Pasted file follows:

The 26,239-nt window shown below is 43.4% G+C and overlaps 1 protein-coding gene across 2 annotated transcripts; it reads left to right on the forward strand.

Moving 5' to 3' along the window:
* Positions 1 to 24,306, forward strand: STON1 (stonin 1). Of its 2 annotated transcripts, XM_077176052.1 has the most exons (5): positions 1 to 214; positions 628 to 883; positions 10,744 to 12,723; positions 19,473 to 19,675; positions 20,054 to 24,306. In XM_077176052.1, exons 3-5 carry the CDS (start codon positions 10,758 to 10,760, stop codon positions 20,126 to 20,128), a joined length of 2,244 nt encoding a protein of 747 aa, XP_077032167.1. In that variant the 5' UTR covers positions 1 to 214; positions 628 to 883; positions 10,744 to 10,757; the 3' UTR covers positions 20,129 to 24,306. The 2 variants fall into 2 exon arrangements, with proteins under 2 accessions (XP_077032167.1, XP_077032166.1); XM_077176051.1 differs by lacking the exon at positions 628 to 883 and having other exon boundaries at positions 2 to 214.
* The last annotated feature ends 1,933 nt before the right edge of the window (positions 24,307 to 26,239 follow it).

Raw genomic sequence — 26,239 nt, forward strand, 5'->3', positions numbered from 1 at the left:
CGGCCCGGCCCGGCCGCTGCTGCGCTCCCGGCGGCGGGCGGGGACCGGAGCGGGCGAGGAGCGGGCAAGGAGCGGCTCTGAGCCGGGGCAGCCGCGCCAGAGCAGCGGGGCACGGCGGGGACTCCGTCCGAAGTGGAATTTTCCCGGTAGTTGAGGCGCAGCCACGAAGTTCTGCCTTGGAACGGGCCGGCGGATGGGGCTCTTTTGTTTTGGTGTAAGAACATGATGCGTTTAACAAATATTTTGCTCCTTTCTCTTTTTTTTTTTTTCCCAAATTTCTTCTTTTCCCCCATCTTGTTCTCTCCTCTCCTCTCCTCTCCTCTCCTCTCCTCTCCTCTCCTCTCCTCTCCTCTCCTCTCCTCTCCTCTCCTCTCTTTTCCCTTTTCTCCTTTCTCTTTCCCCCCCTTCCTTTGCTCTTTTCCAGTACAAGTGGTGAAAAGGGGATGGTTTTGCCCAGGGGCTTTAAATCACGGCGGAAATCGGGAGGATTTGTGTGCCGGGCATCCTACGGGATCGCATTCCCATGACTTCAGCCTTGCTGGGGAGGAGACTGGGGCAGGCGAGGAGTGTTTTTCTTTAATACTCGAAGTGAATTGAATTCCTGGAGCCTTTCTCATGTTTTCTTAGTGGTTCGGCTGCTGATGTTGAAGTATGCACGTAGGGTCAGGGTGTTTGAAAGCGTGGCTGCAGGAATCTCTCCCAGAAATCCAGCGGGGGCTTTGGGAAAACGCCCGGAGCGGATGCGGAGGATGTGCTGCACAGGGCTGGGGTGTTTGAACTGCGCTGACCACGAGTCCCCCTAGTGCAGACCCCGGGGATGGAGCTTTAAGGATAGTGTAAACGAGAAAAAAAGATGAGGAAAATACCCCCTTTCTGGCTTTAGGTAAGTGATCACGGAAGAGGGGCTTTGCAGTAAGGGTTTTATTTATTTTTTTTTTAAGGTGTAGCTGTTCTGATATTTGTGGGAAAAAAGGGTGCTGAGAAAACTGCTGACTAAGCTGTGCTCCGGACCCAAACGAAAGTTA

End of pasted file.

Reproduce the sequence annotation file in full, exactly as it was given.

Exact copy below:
The 26,239-nt window shown below is 43.4% G+C and overlaps 1 protein-coding gene across 2 annotated transcripts; it reads left to right on the forward strand.

Moving 5' to 3' along the window:
* Positions 1 to 24,306, forward strand: STON1 (stonin 1). Of its 2 annotated transcripts, XM_077176052.1 has the most exons (5): positions 1 to 214; positions 628 to 883; positions 10,744 to 12,723; positions 19,473 to 19,675; positions 20,054 to 24,306. In XM_077176052.1, exons 3-5 carry the CDS (start codon positions 10,758 to 10,760, stop codon positions 20,126 to 20,128), a joined length of 2,244 nt encoding a protein of 747 aa, XP_077032167.1. In that variant the 5' UTR covers positions 1 to 214; positions 628 to 883; positions 10,744 to 10,757; the 3' UTR covers positions 20,129 to 24,306. The 2 variants fall into 2 exon arrangements, with proteins under 2 accessions (XP_077032167.1, XP_077032166.1); XM_077176051.1 differs by lacking the exon at positions 628 to 883 and having other exon boundaries at positions 2 to 214.
* The last annotated feature ends 1,933 nt before the right edge of the window (positions 24,307 to 26,239 follow it).

Raw genomic sequence — 26,239 nt, forward strand, 5'->3', positions numbered from 1 at the left:
CGGCCCGGCCCGGCCGCTGCTGCGCTCCCGGCGGCGGGCGGGGACCGGAGCGGGCGAGGAGCGGGCAAGGAGCGGCTCTGAGCCGGGGCAGCCGCGCCAGAGCAGCGGGGCACGGCGGGGACTCCGTCCGAAGTGGAATTTTCCCGGTAGTTGAGGCGCAGCCACGAAGTTCTGCCTTGGAACGGGCCGGCGGATGGGGCTCTTTTGTTTTGGTGTAAGAACATGATGCGTTTAACAAATATTTTGCTCCTTTCTCTTTTTTTTTTTTTCCCAAATTTCTTCTTTTCCCCCATCTTGTTCTCTCCTCTCCTCTCCTCTCCTCTCCTCTCCTCTCCTCTCCTCTCCTCTCCTCTCCTCTCCTCTCCTCTCCTCTCTTTTCCCTTTTCTCCTTTCTCTTTCCCCCCCTTCCTTTGCTCTTTTCCAGTACAAGTGGTGAAAAGGGGATGGTTTTGCCCAGGGGCTTTAAATCACGGCGGAAATCGGGAGGATTTGTGTGCCGGGCATCCTACGGGATCGCATTCCCATGACTTCAGCCTTGCTGGGGAGGAGACTGGGGCAGGCGAGGAGTGTTTTTCTTTAATACTCGAAGTGAATTGAATTCCTGGAGCCTTTCTCATGTTTTCTTAGTGGTTCGGCTGCTGATGTTGAAGTATGCACGTAGGGTCAGGGTGTTTGAAAGCGTGGCTGCAGGAATCTCTCCCAGAAATCCAGCGGGGGCTTTGGGAAAACGCCCGGAGCGGATGCGGAGGATGTGCTGCACAGGGCTGGGGTGTTTGAACTGCGCTGACCACGAGTCCCCCTAGTGCAGACCCCGGGGATGGAGCTTTAAGGATAGTGTAAACGAGAAAAAAAGATGAGGAAAATACCCCCTTTCTGGCTTTAGGTAAGTGATCACGGAAGAGGGGCTTTGCAGTAAGGGTTTTATTTATTTTTTTTTTAAGGTGTAGCTGTTCTGATATTTGTGGGAAAAAAGGGTGCTGAGAAAACTGCTGACTAAGCTGTGCTCCGGACCCAAACGAAAGTTA